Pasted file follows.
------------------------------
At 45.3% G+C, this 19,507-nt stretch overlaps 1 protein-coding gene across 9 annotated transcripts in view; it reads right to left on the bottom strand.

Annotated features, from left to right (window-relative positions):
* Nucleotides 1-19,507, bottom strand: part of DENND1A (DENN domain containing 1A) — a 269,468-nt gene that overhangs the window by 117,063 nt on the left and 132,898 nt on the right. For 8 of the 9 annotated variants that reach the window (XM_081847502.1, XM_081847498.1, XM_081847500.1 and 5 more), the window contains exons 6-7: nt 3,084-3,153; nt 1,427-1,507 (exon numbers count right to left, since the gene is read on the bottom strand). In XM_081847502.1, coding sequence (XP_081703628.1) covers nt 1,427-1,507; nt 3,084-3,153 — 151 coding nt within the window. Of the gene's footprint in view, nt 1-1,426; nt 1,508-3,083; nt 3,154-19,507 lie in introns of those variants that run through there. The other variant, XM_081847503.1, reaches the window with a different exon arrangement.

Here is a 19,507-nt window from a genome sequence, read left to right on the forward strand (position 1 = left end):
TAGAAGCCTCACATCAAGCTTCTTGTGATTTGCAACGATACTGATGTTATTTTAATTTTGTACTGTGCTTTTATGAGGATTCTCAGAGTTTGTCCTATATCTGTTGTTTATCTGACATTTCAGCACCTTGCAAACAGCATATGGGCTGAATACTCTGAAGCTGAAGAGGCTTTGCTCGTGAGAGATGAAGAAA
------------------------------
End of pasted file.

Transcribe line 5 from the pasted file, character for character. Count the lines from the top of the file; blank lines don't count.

TAGAAGCCTCACATCAAGCTTCTTGTGATTTGCAACGATACTGATGTTATTTTAATTTTGTACTGTGCTTTTATGAGGATTCTCAGAGTTTGTCCTATATCTGTTGTTTATCTGACATTTCAGCACCTTGCAAACAGCATATGGGCTGAATACTCTGAAGCTGAAGAGGCTTTGCTCGTGAGAGATGAAGAAA